The Semantic Web : One Mo’ Time!

There’s a bit of buzz today around a new startup called Metaweb. Metaweb is creating a new type of semantically-flavored version of Wikipedia called Freebase (heh).
In a nutshell, Freebase allows the community to contribute to facts about stuff, like Wikipedia, except with one key difference: the system wants the stuff in some semantically connected way.
We’ve actually chatted in the office here about how Wikipedia comes oh-so-close yet it’s a near miss. There’s all that great stuff yet, beyond a few hyperlinks, none if it is semantically connected. Tim Berners-Lee, has been introducing (and re-introducing, and re-introducing) the “next Web” or the Semantic Web for years now. And it still hasn’t caught on. The eureka for me was FTrain’s excellent semi-sci-fi scenario of how Google crushed everybody by capturing the semantic web.
For me, here’s the thing with the semantic web: it’s like Communism. It’s really great on paper. But in practice, it’s rife with problems half-filled promises. I think the crux of it, ironically, is usability. For something to take off, it must provide some sort of immediate, conceivable value to the masses upon touching it. Yeh, it can sound really cool in a white paper, but guess what? Nobody reads white papers. People are willing to do stuff that makes sense to them in an immediate way.
The most popular RSS reader in the world isn’t an RSS reader and makes no mention of being one: My Yahoo! collects articles and puts them in one place. It’s convenient and can easily be understood. Who cares about the inner workings of RSS?
For the semantic web to become real, we need to get the data in first. And that’s a somewhat daunting task. All the evangelizing in the world won’t galvanize people to get started. Instead, tools like Freebase and Google Base bring it down to earth for the average user. Recipes. Used cars. Stuff that may be worthwhile. Why else would be people contribute to the semantic web?
And there lies the rub: if you look at Google Base today, it’s just plain…weird. It’s essentially a collection of smaller database-style apps that don’t seem very connected at all. Can I be perusing their personals section and find a recipe from one of the dating candidates? Or a used car they’re trying to sell? Maybe the better question is: do I really want to?
For the general population, it feels kind of, well, half-baked. How do we get the masses to pitch in not only on the “data entry” side but on the creation of the semantic structure as a whole? Considering the usability challenges of making the semantic web take off as it is, maybe this is too lofty a goal.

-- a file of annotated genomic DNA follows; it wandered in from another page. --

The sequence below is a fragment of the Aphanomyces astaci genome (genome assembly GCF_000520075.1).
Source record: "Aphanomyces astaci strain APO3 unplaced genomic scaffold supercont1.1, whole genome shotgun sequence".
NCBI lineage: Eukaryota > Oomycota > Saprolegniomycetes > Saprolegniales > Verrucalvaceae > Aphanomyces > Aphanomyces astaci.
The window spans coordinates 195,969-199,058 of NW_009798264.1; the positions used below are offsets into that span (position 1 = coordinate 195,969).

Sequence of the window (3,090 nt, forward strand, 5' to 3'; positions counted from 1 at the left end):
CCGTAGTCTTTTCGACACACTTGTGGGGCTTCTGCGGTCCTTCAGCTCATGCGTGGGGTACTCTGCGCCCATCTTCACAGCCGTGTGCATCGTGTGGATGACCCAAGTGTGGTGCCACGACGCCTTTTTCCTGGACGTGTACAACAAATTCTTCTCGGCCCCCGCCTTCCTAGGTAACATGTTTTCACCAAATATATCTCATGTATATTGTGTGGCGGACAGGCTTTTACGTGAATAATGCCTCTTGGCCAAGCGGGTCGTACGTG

Either way, like RSS, the barrier to adoption isn’t technology or the capabilities of systems (though there are some interesting puzzles). The barrier is people. Like Berners-Lee’s other invention, HTML, we need a killer app. For the masses, the browser was the invention, even though an underlying hyperlinked web was the real magic. The Semantic Web is in need of its own killer app.

4 Comments The Semantic Web : One Mo’ Time!

  1. Aran

    I’m a reasonably smart person who develops websites and has even created some moderately complex relational databases. I’m even left-handed, which means I’m generally comfortable with non-linear methods of organizing data.
    Yet, I’m more or less scratching my head over what the semantic web is. At this stage it is just WAY too abstract a concept for this to be anything more than a fun toy for engineers to fantasize about.

  2. Tom Morris

    Aran, that’s what I’m trying to solve with – a new project to help web designers and developers to grok the semantic web and implement stuff.
    I don’t think that companies like Freebase are going to be a big influence in building the SemWeb – more likely, the technology will get simple enough and understandable enough for individuals to just start publishing it themselves on blogs, wikis and old-fashioned web pages. Microformats are one way that’s going to happen. Domain-specific providers are another way. GRDDL is another. SPARQL endpoints is another.

  3. PTC

    Semantic web is a great vision that can bring revolutionary benefits to internet users. It certainly lacks on immediate benefits to its followers; but considering adapataion happening from both – Academia and Industry, it is definately coming. When it is coming is not known yet though.
    A comprehensive take on Semantic web and Web 3.0 at


Leave a Reply

Your email address will not be published. Required fields are marked *